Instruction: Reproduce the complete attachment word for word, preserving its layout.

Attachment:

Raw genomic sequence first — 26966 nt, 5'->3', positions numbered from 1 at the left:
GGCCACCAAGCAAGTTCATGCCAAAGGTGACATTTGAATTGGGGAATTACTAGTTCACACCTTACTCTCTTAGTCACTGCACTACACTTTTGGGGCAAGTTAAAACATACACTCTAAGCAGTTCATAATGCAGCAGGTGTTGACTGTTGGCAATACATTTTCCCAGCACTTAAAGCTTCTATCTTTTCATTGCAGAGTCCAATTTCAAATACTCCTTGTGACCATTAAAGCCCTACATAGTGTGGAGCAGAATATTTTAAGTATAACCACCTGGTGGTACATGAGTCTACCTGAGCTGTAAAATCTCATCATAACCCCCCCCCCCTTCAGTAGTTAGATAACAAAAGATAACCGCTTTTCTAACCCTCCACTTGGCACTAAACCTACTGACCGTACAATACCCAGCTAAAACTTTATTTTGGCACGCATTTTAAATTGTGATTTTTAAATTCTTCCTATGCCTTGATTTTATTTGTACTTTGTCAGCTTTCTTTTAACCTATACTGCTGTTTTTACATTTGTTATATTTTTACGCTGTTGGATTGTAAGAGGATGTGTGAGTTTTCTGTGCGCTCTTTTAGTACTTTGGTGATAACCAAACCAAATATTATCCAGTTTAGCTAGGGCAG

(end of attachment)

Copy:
Raw genomic sequence first — 26966 nt, 5'->3', positions numbered from 1 at the left:
GGCCACCAAGCAAGTTCATGCCAAAGGTGACATTTGAATTGGGGAATTACTAGTTCACACCTTACTCTCTTAGTCACTGCACTACACTTTTGGGGCAAGTTAAAACATACACTCTAAGCAGTTCATAATGCAGCAGGTGTTGACTGTTGGCAATACATTTTCCCAGCACTTAAAGCTTCTATCTTTTCATTGCAGAGTCCAATTTCAAATACTCCTTGTGACCATTAAAGCCCTACATAGTGTGGAGCAGAATATTTTAAGTATAACCACCTGGTGGTACATGAGTCTACCTGAGCTGTAAAATCTCATCATAACCCCCCCCCCCTTCAGTAGTTAGATAACAAAAGATAACCGCTTTTCTAACCCTCCACTTGGCACTAAACCTACTGACCGTACAATACCCAGCTAAAACTTTATTTTGGCACGCATTTTAAATTGTGATTTTTAAATTCTTCCTATGCCTTGATTTTATTTGTACTTTGTCAGCTTTCTTTTAACCTATACTGCTGTTTTTACATTTGTTATATTTTTACGCTGTTGGATTGTAAGAGGATGTGTGAGTTTTCTGTGCGCTCTTTTAGTACTTTGGTGATAACCAAACCAAATATTATCCAGTTTAGCTAGGGCAG